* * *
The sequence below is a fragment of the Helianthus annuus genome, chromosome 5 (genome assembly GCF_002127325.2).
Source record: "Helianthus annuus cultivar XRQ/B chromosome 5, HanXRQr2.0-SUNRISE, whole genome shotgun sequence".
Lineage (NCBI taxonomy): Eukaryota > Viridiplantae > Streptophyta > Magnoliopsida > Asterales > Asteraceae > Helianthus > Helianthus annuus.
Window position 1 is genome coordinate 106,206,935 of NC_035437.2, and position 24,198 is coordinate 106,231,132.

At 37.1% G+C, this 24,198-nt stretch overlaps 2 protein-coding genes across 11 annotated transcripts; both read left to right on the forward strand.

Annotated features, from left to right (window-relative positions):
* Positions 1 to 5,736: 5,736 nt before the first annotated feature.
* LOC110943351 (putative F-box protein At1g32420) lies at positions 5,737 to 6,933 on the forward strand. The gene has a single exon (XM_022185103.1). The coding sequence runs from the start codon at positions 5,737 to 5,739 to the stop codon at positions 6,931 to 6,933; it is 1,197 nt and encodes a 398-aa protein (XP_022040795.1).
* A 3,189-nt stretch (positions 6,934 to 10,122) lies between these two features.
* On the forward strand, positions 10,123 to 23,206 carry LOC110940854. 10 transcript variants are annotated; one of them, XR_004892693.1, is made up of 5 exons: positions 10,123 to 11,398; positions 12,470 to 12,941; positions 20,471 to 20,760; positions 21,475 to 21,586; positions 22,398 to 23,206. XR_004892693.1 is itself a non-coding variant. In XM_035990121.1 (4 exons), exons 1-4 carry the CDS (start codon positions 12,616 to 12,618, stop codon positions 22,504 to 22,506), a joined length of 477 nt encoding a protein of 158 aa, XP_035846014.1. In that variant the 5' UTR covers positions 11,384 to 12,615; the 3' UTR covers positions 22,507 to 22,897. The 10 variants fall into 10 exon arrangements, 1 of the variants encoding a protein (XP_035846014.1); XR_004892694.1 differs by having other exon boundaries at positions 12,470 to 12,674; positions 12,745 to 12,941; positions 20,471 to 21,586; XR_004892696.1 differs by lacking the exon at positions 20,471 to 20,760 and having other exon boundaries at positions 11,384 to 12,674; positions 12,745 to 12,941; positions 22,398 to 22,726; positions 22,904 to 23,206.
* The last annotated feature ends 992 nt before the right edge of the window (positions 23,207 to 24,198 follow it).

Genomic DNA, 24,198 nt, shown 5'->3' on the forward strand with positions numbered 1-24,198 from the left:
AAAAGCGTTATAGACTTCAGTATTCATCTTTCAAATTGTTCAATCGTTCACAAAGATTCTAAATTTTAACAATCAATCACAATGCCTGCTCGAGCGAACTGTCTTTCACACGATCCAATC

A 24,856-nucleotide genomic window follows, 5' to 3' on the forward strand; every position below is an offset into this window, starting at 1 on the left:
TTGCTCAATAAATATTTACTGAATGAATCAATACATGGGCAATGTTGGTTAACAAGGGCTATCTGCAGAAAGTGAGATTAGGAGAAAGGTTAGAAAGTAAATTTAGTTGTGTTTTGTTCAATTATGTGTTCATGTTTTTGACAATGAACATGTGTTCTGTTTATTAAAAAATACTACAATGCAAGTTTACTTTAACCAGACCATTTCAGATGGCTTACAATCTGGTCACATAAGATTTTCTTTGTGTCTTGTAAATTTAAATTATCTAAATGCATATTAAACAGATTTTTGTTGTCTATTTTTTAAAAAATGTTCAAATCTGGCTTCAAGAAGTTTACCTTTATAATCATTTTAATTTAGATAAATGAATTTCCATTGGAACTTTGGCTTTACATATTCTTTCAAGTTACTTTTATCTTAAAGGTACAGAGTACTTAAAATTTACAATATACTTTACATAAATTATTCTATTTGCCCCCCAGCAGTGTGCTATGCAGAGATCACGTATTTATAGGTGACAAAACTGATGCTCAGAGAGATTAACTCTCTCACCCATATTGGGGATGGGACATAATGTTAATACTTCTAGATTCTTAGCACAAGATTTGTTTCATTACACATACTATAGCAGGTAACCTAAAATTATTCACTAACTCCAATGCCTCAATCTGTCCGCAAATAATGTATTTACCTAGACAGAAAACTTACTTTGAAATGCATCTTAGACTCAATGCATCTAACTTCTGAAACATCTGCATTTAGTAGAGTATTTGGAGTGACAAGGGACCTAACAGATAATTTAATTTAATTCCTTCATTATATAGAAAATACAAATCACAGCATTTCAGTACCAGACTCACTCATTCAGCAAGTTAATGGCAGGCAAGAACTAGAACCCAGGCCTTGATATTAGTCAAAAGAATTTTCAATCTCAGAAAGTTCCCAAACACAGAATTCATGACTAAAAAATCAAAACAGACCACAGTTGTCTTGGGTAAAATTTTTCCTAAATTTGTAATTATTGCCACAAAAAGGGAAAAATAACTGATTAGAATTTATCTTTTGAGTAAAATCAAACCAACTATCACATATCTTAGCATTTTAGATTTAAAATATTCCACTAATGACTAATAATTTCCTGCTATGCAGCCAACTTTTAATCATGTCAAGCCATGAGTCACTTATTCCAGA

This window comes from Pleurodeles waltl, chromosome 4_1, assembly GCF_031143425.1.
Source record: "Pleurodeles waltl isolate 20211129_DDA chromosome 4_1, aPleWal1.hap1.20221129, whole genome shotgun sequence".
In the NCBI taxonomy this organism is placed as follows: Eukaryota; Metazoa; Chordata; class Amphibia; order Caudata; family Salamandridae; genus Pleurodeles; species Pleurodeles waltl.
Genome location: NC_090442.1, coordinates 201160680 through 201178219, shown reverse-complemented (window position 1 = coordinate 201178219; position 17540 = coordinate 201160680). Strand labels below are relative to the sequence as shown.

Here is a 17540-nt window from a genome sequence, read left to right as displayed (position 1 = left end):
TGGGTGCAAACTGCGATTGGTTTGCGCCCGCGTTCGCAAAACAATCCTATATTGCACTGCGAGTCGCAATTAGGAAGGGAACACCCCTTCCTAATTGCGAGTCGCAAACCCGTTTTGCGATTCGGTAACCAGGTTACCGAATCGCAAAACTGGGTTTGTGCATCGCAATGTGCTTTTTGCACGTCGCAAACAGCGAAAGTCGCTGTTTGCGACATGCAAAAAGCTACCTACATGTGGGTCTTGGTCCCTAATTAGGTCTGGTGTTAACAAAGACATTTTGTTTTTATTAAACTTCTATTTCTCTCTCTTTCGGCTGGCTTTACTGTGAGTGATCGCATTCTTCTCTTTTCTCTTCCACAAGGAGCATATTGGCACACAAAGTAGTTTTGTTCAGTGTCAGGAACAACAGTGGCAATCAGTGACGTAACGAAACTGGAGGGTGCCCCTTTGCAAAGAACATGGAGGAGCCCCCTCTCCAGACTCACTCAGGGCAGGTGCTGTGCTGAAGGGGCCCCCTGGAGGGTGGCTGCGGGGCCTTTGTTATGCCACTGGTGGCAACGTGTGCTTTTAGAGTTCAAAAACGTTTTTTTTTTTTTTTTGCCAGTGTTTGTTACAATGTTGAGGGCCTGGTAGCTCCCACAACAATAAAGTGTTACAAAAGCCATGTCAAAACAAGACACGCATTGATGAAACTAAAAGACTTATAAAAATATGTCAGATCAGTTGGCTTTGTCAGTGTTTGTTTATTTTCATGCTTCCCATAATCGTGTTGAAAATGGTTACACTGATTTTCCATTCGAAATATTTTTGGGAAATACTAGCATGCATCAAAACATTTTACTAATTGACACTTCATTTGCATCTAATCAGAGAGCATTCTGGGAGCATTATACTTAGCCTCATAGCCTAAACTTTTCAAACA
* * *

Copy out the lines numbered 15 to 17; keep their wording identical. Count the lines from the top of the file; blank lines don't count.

TTGCTCAATAAATATTTACTGAATGAATCAATACATGGGCAATGTTGGTTAACAAGGGCTATCTGCAGAAAGTGAGATTAGGAGAAAGGTTAGAAAGTAAATTTAGTTGTGTTTTGTTCAATTATGTGTTCATGTTTTTGACAATGAACATGTGTTCTGTTTATTAAAAAATACTACAATGCAAGTTTACTTTAACCAGACCATTTCAGATGGCTTACAATCTGGTCACATAAGATTTTCTTTGTGTCTTGTAAATTTAAATTATCTAAATGCATATTAAACAGATTTTTGTTGTCTATTTTTTAAAAAATGTTCAAATCTGGCTTCAAGAAGTTTACCTTTATAATCATTTTAATTTAGATAAATGAATTTCCATTGGAACTTTGGCTTTACATATTCTTTCAAGTTACTTTTATCTTAAAGGTACAGAGTACTTAAAATTTACAATATACTTTACATAAATTATTCTATTTGCCCCCCAGCAGTGTGCTATGCAGAGATCACGTATTTATAGGTGACAAAACTGATGCTCAGAGAGATTAACTCTCTCACCCATATTGGGGATGGGACATAATGTTAATACTTCTAGATTCTTAGCACAAGATTTGTTTCATTACACATACTATAGCAGGTAACCTAAAATTATTCACTAACTCCAATGCCTCAATCTGTCCGCAAATAATGTATTTACCTAGACAGAAAACTTACTTTGAAATGCATCTTAGACTCAATGCATCTAACTTCTGAAACATCTGCATTTAGTAGAGTATTTGGAGTGACAAGGGACCTAACAGATAATTTAATTTAATTCCTTCATTATATAGAAAATACAAATCACAGCATTTCAGTACCAGACTCACTCATTCAGCAAGTTAATGGCAGGCAAGAACTAGAACCCAGGCCTTGATATTAGTCAAAAGAATTTTCAATCTCAGAAAGTTCCCAAACACAGAATTCATGACTAAAAAATCAAAACAGACCACAGTTGTCTTGGGTAAAATTTTTCCTAAATTTGTAATTATTGCCACAAAAAGGGAAAAATAACTGATTAGAATTTATCTTTTGAGTAAAATCAAACCAACTATCACATATCTTAGCATTTTAGATTTAAAATATTCCACTAATGACTAATAATTTCCTGCTATGCAGCCAACTTTTAATCATGTCAAGCCATGAGTCACTTATTCCAGA

This window comes from Pleurodeles waltl, chromosome 4_1, assembly GCF_031143425.1.
Source record: "Pleurodeles waltl isolate 20211129_DDA chromosome 4_1, aPleWal1.hap1.20221129, whole genome shotgun sequence".